Comparison between LED, HID and Halogen - What is the difference?
Not all that long ago most vehicle-mounted lights were based on halogen technology. In the 1990s HID lights started to appear, at first as fitted headlights on some vehicles and then as after market accessories. Both types have their advantages and disadvantages, like any technology tends to do, and both had their fans and critics. In the last few years another type of light has started to take over the market; that's LED lights. They're becoming extremely popular because they avoid most of the drawbacks of the earlier types while having a few unique advantages. If you're wondering what the differences are, here's a quick guide to all three kinds of light along with their plus and minus points.
Halogen lights are very like a standard light bulb. They contain a thin wire filament which heats up and glows when an electric current is run through it. The difference is that the lamp is filled with a halogen gas, usually iodine or bromine. In a normal bulb tungsten is gradually evaporated from the filament, weakening it; this is why it eventually burns out. The evaporated tungsten is also deposited on the inside of the bulb, forming a thin film that blocks some of the light. In a halogen lamp the gas sets up a chemical reaction that deposits the tungsten back onto the filament; this gives it a longer life and also keeps the bulb clear.
There are problems with halogen lights, though. Although the light they give off is whiter than a normal bulb it still has a noticeable yellowish colour, and this isn't idea when you're looking for good visibility at night. The lamps are also sensitive to vibration and travelling over rough ground can break the filaments. Their lifespan is a bit limited too - between 500 and 1,000 hours is normal. If you have halogen lights on your vehicle don't go anywhere without a supply of spare bulbs.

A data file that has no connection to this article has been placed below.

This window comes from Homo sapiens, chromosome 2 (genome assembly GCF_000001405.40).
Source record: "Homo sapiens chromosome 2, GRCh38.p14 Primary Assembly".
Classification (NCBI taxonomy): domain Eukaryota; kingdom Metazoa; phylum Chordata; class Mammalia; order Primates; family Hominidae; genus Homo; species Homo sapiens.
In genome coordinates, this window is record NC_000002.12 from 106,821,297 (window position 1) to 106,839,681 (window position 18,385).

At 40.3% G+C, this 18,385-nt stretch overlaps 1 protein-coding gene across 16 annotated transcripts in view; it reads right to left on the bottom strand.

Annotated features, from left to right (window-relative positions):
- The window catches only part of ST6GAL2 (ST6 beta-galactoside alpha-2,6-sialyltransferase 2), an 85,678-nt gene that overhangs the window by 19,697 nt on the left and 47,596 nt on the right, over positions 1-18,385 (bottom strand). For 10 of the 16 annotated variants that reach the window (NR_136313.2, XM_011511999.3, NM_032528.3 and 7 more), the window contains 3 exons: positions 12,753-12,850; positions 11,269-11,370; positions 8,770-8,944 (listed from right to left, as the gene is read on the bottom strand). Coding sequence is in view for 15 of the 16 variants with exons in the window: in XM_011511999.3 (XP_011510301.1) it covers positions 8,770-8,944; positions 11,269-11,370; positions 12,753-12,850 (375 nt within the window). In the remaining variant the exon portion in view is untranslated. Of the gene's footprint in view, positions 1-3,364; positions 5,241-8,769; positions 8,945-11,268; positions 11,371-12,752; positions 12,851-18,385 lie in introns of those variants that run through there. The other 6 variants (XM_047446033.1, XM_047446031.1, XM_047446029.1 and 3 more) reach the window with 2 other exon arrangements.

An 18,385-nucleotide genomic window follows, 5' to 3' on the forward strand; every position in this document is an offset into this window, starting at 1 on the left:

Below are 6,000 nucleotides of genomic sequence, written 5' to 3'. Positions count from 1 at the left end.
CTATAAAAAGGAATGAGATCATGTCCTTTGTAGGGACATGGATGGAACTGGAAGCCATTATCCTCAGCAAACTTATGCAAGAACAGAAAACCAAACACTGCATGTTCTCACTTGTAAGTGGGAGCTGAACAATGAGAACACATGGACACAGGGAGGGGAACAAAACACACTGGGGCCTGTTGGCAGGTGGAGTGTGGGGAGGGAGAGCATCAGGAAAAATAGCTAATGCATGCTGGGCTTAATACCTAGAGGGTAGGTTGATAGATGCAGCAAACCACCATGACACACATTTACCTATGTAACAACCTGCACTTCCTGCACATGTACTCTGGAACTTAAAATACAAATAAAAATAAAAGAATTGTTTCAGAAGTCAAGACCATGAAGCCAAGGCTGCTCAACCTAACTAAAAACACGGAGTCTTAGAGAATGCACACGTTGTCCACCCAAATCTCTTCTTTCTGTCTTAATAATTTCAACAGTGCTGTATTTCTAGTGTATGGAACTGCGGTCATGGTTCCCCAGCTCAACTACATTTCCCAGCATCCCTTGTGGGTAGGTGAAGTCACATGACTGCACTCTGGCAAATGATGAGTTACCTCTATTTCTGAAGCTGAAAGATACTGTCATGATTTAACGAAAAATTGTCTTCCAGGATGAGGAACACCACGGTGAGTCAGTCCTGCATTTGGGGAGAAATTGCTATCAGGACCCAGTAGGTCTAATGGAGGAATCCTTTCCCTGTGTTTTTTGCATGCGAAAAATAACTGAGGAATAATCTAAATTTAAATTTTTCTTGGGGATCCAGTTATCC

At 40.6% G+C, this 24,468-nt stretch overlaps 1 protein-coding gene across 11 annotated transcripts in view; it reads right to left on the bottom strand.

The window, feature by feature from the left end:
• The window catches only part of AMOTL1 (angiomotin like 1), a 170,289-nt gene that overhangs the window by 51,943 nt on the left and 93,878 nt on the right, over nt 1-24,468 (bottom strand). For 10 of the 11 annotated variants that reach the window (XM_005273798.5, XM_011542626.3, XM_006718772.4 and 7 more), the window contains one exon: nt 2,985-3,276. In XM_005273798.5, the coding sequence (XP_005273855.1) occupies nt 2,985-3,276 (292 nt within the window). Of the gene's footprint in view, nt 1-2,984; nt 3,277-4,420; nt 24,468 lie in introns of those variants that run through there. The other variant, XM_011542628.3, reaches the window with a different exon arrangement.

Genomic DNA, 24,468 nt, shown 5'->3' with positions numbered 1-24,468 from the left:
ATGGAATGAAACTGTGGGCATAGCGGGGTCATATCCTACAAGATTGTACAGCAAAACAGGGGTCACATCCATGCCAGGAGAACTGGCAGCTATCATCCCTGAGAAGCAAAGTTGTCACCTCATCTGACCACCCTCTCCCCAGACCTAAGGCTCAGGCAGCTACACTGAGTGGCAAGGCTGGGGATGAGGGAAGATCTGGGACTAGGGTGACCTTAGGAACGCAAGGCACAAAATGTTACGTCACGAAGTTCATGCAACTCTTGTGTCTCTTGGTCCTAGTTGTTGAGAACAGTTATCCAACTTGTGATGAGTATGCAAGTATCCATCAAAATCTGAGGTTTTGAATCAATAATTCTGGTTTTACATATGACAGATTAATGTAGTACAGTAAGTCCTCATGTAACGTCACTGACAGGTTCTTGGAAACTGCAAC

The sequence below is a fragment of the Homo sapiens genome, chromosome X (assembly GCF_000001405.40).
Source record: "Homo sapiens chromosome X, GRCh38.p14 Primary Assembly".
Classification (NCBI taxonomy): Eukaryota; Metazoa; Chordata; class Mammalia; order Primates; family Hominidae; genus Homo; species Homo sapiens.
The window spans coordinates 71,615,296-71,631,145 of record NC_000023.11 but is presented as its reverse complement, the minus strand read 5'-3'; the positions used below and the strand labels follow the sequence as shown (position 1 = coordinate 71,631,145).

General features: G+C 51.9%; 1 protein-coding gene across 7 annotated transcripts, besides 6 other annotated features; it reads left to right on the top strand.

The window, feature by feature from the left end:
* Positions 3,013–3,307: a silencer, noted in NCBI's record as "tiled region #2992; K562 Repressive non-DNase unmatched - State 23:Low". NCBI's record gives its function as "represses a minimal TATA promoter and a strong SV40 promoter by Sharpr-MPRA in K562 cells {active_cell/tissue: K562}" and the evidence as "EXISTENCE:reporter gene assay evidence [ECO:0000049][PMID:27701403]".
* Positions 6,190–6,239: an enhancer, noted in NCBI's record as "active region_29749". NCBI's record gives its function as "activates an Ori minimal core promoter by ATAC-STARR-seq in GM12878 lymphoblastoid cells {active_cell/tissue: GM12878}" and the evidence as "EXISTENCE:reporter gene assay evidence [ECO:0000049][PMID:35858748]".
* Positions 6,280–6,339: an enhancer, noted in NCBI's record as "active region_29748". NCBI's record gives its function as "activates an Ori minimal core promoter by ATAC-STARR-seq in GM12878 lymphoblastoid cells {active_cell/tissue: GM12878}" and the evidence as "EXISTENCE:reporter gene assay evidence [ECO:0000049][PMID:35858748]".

High Intensity Discharge lights are also known as Xenon lights. They initially appeared as headlamps on high end cars, with the 1991 BMW 7 Series being the first to use them, but quickly became popular as add-ons. They work by evaporating metal salts inside a chamber filled with xenon gas, then igniting an arc between two electrodes. This produces a very intense light that's a lot whiter than the beam from a halogen lamp. Because there's no filament they resist vibration and jolts a lot better than halogen lamps do. They're not perfect, though. They run on high-voltage current, so they need a current control device called a ballast as well as a high intensity spark generator to ionize the xenon gas. They're also expensive. A typical HID light has a lifespan of about 2,000 hours.
Light emitting diodes, in our opinion, are the best lights you can currently get. They're almost as bright as HID lamps and because the colour of the light can be controlled a lot more carefully they give better visibility. LED lights producing daylight-like white light will show you the ground ahead better than anything else on the market. They're electronic components which generate light by dropping electrons to a lower energy level, and because this is so efficient they use a lot less power than either halogen or HID systems. They're also completely solid state, so they're almost completely immune to rough treatment. Their lifespan is maybe the best news of all. A good quality LED light will last for up to 50,000 hours, so the chances of you needing to replace it because of failure are not high.
This is just a brief guide to the main differences between light types. If you want to know more we have plenty of more detailed technology articles here for you. If you want to keep it simple, though, just remember our advice and stick with LED lights. You won't regret it.